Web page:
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dc.contributor.authorJones, Frankie S.
dc.description.abstractIn the developed world, technology has become an essential component of the vast majority of jobs and therefore a fixture in the lives of most workers. Technology’s impact on work is especially powerful for virtual work teams, a growing segment of the work population, who depend substantially more on information and collaborative technologies than co-located teams (Gibson & Cohen, 2003). The purpose of this qualitative interview study was to explore how collaborative technologies influence the informal learning experiences of a diverse group of twelve virtual team members. Inputs revealed in this study as critical to setting the stage for virtual informal learning are integrated, collaborative technological systems; positive relationships and trust; and organizational support and virtual team management. Having these inputs in place fosters the processes and events within which informal learning occurs. Those processes are learning from and with others and occur during events of virtual mentoring, coaching, knowledge sharing, criticism, problem solving, document creation/editing, and planning.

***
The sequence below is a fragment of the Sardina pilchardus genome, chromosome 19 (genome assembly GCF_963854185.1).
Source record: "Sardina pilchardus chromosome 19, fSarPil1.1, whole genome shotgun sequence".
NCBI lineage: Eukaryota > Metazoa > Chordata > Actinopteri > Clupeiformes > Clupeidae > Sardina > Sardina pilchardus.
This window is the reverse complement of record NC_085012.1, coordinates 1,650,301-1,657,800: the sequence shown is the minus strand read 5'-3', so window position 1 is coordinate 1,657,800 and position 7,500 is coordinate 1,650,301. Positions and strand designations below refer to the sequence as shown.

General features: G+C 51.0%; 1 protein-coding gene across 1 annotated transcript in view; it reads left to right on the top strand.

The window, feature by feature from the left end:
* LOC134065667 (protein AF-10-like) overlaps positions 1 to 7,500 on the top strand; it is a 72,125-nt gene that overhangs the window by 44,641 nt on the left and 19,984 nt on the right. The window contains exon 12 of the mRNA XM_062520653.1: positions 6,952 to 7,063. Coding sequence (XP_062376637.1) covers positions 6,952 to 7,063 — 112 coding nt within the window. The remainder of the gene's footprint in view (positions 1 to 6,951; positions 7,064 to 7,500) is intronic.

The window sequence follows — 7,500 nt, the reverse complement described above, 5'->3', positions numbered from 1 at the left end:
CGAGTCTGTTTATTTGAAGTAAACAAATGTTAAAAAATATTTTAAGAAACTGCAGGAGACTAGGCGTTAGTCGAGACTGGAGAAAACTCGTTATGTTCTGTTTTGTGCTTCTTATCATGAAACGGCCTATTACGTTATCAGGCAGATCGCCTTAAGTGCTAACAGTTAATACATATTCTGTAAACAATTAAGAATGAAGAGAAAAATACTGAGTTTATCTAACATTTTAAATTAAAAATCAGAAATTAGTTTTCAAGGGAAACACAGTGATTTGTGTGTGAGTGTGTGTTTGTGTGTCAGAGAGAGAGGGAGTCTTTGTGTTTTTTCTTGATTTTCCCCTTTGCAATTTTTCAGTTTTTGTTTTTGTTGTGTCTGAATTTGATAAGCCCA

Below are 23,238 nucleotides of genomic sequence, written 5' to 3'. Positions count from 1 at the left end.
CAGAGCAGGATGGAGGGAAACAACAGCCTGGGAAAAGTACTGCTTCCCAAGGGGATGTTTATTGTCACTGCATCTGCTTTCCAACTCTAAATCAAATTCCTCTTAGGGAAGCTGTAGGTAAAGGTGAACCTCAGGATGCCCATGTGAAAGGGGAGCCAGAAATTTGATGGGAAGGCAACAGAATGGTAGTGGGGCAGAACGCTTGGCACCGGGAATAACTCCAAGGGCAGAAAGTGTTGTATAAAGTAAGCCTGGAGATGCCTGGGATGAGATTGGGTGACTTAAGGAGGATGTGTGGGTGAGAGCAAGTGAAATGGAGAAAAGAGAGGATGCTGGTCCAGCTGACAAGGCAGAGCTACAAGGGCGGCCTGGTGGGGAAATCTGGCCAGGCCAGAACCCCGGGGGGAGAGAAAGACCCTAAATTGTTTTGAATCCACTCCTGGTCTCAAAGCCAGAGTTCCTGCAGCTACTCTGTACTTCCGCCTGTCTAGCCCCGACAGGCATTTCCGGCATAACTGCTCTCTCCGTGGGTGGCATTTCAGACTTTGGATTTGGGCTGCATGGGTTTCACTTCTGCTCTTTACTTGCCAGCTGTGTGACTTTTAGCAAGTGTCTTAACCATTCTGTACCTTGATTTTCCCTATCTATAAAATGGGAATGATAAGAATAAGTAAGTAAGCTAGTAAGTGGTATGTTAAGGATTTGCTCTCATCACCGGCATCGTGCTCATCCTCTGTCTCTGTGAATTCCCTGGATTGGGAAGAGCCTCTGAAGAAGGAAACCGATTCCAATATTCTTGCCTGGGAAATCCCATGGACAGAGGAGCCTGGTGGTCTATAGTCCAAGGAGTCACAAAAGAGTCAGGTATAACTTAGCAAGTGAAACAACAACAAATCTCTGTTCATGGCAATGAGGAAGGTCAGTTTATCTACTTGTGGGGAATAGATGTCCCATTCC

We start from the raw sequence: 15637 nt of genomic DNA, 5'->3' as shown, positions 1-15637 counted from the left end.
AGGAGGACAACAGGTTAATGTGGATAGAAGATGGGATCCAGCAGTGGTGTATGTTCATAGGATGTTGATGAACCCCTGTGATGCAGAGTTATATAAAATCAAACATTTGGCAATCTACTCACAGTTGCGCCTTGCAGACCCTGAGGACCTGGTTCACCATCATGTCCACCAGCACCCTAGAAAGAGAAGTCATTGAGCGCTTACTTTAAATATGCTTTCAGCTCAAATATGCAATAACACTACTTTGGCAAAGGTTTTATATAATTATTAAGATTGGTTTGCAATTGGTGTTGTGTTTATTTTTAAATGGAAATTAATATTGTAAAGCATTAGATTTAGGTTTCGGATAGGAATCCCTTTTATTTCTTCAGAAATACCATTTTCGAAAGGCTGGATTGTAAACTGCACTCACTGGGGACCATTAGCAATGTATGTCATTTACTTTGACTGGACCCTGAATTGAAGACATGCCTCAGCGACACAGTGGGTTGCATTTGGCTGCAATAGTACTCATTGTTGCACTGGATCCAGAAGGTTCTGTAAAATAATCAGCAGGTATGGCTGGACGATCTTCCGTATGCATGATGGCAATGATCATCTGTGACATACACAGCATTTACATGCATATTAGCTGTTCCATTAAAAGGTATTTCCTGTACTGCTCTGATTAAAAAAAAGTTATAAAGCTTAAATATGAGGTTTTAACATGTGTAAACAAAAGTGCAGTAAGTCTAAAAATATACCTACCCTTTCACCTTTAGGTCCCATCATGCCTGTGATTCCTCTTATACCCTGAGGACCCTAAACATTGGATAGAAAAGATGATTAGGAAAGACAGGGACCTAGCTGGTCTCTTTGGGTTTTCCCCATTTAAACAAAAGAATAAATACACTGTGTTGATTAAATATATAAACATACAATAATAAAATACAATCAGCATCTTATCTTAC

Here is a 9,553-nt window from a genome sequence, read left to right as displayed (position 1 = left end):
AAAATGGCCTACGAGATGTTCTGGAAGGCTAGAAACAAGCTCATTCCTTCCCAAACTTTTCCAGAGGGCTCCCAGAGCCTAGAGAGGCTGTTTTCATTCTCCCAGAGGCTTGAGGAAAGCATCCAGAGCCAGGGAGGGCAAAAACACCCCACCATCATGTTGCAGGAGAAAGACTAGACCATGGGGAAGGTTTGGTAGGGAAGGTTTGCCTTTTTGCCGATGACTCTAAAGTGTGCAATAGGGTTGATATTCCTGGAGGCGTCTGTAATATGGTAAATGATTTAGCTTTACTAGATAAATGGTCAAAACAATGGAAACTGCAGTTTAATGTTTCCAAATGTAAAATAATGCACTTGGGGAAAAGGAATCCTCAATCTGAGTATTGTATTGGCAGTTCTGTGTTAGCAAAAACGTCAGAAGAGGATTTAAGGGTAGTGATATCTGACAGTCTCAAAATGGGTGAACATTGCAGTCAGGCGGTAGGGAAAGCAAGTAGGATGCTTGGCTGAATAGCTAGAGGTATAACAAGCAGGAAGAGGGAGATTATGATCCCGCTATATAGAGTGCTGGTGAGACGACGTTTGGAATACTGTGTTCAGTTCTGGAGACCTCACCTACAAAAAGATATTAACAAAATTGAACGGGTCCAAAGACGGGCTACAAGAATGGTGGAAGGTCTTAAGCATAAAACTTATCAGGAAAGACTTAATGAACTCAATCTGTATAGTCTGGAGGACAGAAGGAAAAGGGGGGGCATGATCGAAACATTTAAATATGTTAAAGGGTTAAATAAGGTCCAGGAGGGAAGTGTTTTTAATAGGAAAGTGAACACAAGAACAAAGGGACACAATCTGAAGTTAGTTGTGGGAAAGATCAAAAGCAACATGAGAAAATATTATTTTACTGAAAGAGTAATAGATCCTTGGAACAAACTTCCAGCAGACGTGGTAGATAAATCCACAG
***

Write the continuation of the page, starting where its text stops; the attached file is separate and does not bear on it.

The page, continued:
dc.subjectInformal Learning
dc.subjectWorkplace Learning
dc.subjectVirtual Teams
dc.subjectQualitative Research
dc.titleThe informal workplace learning experiences of virtual team members
dc.title.alternativea look at the role of collaborative technologies
dc.description.departmentEducational Psychology
dc.description.majorInstructional Technology
dc.description.advisorThomas C. Reeves
dc.description.advisorJanette R. Hill
dc.description.committeeThomas C. Reeves
dc.description.committeeJanette R. Hill
dc.description.committeeWendy E. A. Ruona
dc.description.committeeMary Ann Fitzgerald

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